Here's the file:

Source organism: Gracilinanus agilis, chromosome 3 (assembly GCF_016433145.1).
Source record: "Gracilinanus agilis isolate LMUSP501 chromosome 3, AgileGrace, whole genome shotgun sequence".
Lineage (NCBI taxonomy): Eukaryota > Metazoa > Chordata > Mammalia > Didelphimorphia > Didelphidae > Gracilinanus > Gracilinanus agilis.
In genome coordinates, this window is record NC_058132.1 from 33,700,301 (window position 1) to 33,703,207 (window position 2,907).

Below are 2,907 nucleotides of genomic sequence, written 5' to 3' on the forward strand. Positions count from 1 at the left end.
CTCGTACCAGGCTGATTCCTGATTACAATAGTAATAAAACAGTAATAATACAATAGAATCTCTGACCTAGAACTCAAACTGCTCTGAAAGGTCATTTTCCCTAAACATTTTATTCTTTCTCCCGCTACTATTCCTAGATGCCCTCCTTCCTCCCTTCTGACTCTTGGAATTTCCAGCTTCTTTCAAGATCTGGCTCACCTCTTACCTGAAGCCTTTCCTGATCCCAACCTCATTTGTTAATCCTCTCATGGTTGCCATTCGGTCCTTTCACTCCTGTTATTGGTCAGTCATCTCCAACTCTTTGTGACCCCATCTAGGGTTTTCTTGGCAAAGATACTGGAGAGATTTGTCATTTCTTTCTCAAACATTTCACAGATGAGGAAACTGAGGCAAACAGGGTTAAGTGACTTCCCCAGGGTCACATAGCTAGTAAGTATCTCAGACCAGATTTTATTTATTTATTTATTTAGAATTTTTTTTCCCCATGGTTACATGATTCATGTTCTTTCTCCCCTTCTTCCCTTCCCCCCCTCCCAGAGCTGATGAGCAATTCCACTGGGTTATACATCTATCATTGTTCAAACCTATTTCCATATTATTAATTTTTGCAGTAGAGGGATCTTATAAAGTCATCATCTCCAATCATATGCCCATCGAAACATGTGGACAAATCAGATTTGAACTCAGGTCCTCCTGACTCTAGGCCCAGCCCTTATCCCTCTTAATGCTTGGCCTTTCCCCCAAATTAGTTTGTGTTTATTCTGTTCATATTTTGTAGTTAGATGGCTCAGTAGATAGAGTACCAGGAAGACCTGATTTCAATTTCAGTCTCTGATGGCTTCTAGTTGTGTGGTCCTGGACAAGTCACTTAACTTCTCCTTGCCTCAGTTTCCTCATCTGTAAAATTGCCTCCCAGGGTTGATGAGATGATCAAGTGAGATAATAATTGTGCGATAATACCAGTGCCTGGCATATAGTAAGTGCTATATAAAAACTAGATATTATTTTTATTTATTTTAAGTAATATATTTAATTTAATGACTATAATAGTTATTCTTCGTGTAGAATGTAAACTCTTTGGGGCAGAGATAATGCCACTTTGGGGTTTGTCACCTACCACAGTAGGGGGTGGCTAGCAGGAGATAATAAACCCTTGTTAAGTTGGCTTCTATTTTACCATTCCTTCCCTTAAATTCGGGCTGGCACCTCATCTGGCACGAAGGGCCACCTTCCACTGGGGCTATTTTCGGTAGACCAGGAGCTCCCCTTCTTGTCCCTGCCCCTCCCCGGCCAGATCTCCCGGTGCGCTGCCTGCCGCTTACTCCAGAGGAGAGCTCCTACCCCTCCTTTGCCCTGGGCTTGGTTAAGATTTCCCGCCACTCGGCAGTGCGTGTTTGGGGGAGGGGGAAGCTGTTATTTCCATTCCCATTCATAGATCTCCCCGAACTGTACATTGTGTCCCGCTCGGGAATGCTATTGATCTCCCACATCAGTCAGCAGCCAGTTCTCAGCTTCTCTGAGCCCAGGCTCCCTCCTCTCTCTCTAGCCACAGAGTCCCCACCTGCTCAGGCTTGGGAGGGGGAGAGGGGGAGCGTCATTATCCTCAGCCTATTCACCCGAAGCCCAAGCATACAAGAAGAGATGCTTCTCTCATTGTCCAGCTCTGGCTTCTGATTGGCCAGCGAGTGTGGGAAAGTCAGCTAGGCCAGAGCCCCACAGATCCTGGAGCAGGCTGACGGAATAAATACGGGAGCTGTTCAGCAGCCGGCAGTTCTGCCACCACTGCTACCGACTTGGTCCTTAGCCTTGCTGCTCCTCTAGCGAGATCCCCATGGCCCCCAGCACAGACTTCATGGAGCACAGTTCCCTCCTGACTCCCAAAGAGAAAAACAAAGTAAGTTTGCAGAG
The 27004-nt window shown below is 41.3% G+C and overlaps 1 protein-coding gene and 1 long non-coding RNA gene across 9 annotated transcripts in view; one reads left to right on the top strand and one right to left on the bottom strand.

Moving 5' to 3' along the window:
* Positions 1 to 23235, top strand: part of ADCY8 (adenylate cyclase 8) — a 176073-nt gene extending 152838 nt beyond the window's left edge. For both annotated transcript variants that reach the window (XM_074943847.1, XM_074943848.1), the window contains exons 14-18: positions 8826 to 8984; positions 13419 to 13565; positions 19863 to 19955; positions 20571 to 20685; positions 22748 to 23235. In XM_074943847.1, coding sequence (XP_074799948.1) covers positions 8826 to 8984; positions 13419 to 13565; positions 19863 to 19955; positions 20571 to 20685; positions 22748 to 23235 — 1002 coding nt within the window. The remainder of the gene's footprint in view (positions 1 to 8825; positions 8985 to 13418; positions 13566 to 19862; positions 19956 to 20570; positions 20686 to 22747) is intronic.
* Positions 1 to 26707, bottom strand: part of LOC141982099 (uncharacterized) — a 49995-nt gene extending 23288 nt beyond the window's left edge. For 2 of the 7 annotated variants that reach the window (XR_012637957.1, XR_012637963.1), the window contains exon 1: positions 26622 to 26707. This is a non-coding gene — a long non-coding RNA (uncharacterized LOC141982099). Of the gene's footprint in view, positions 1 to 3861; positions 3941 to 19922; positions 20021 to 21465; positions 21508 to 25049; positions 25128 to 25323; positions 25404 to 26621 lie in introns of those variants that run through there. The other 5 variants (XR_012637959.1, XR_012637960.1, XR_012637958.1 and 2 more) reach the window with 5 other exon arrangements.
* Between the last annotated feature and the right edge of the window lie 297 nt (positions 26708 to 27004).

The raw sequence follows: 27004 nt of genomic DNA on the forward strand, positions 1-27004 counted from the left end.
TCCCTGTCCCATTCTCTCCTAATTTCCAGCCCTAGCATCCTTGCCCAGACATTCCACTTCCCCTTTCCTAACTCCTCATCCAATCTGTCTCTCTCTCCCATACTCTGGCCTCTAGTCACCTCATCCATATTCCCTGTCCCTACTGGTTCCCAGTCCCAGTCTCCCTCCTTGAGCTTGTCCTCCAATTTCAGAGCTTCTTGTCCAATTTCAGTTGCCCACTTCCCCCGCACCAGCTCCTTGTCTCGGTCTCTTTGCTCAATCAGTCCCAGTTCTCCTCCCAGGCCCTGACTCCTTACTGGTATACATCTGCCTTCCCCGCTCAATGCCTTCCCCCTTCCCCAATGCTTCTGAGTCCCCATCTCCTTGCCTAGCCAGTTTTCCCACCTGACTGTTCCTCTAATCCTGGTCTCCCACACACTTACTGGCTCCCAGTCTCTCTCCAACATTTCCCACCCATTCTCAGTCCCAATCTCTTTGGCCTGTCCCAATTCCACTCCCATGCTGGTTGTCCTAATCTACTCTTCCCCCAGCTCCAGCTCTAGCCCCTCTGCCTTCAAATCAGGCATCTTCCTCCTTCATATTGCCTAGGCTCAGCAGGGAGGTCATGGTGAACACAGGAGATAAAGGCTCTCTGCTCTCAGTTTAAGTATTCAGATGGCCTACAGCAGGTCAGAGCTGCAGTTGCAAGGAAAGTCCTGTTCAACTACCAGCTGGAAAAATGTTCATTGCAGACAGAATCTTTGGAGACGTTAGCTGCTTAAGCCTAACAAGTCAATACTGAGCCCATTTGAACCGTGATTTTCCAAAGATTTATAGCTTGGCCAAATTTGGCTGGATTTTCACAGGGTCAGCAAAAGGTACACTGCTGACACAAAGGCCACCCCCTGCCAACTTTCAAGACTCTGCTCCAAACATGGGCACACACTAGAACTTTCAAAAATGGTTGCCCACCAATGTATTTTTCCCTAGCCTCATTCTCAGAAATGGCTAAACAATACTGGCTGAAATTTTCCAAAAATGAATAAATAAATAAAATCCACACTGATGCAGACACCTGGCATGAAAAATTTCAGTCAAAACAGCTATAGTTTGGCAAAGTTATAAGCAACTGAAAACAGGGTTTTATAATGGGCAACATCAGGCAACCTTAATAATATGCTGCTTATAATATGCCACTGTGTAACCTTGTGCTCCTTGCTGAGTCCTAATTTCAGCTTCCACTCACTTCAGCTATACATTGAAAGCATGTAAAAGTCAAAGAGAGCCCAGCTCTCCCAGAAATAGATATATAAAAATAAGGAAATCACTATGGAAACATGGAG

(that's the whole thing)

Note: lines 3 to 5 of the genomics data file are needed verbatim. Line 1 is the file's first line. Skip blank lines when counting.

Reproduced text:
Lineage (NCBI taxonomy): Eukaryota > Metazoa > Chordata > Mammalia > Didelphimorphia > Didelphidae > Gracilinanus > Gracilinanus agilis.
In genome coordinates, this window is record NC_058132.1 from 33,700,301 (window position 1) to 33,703,207 (window position 2,907).

Below are 2,907 nucleotides of genomic sequence, written 5' to 3' on the forward strand. Positions count from 1 at the left end.